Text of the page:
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Opinion

Empathy is the path to healing between cops and black citizens

Top of the Ticket cartoon
Life matters to both police officers and black citizens.
(David Horsey / Los Angeles Times)

It is hard to know exactly where to start in untangling the violent web of race, guns, police, crime, poverty and rage that ensnares American society. So I’ll start with a shooting in a black community that got little notice outside of Los Angeles this weekend.

Saturday night, a 26-year-old woman was driving down a street in Compton. Her 15-month-old son was in the back seat. She had started following a car that looked like the one owned by her boyfriend, but when the car stopped and several men climbed out of the vehicle, she realized she was mistaken and tried to make a U-turn.That’s when the men started shooting.

The young woman ended up in the hospital with multiple gunshot wounds. Her little boy ended up on the TV news cradled in the arms of a policeman.

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Jump back to Friday night in San Bernardino when a 9-year-old boy, his father and another man were shot dead as they walked out of a liquor store. Police said this shooting and the incident in Compton were likely gang-related. All the victims were African Americans.

This sort of news is tragically normal in most large American cities, barely noticed, even on quiet days.

In this case, these stories were completely overwhelmed by the horrific news that five Dallas police officers had been murdered by a sniper during a peaceful march organized to protest the deaths of two black men at the hands of police in Louisiana and Minnesota.

There’s a big picture here and also an intimate view. The big picture begins with our history – hundreds of years during which black people were first enslaved and then kept down by laws that restricted where they could live, what they could own, whether they could vote, where they could go to school and what jobs they could have. Those restrictions did not just exist in the South, some of them shaped even sunny, pleasant places such as Los Angeles. We live with the result: Millions of black Americans whose ancestors were not allowed to amass wealth or own homes in more prosperous parts of town continue to live with that legacy in communities wracked by poverty, poor schools and scant job opportunities.

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The circumstances of those communities produce many people who live on the margins — homeless people, drug users, petty criminals and the more dangerous members of organized gangs whose victims are almost always the peaceful people in their community who are just trying to get by. That is why there are more police in disadvantaged communities; there are a lot of good people to protect and more problems to contain.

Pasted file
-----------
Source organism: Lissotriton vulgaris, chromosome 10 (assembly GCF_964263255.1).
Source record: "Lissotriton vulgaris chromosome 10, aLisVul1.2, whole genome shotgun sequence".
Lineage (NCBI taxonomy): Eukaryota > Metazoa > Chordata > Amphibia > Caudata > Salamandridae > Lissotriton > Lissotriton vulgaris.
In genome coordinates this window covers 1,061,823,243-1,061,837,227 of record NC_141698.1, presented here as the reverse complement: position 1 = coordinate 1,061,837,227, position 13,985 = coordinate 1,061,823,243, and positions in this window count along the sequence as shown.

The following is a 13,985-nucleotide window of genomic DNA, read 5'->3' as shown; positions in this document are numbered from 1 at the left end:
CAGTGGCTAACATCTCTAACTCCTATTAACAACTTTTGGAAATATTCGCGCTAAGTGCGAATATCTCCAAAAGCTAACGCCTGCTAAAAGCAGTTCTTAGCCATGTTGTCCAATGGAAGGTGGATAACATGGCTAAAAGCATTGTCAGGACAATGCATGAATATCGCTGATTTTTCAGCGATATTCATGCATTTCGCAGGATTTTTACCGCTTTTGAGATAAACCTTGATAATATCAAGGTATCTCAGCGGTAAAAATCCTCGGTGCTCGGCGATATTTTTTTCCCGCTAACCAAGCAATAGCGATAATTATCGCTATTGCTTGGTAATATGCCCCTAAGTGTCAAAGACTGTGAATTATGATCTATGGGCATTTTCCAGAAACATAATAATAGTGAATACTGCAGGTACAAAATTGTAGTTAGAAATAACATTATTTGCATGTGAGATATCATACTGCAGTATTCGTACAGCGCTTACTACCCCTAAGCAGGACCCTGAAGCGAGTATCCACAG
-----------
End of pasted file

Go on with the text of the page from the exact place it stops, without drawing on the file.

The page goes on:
And containment is the thankless job we have given the cops. Decade after decade, we fail to do enough to transform our poor and largely non-white urban neighborhoods. Instead, we leave it to the police to keep the lid on. Much of the time, they do their best, but cops are not superheroes, they are human beings. They have the flaws we all have. A few are so flawed they should not be entrusted with a gun. Like all of us, they are susceptible to fear, to anger, to frustration. They have been trained to react with overwhelming force because they often face criminals with superior firepower. Their split-second decisions are driven by this training and sometimes they get it horribly wrong.

The result is our current social crisis, inflamed further by strident voices on the left and right who seem intent on forcing a choice between black people and police. It is a choice that we need not make; a divide that can be bridged.

Consider the intimate view: Shetamia Taylor took her four sons with her to the Black Lives Matter protest in Dallas last week. When the sniper started aiming at white cops, one of his shots also hit this black woman. With a bullet in her leg, she shoved her 15-year-old son down between a car and the curb and shielded him with her body. Within seconds, she was shielded herself by several white officers. When they had the chance, they moved Taylor to a bullet-riddled police cruiser and, driving on wheel rims, took her to a hospital.

After a few worrisome hours, Taylor learned that all her sons were safe. As related in a dramatic story by Times reporter Molly Hennessey-Fiske, Taylor was celebrating her boys’ safety at the hospital when she overheard the news about another police officer who did not survive.

“It hurt,” Taylor said. “Of course I’m thankful that my babies are OK. But somebody’s dad, somebody’s husband, isn’t.”

The more we hurt for each other, the more empathy we develop, the closer we will get to healing and to taking the actions that will finally transform this country into a place where police and the people they are called to serve know they are on the same side.

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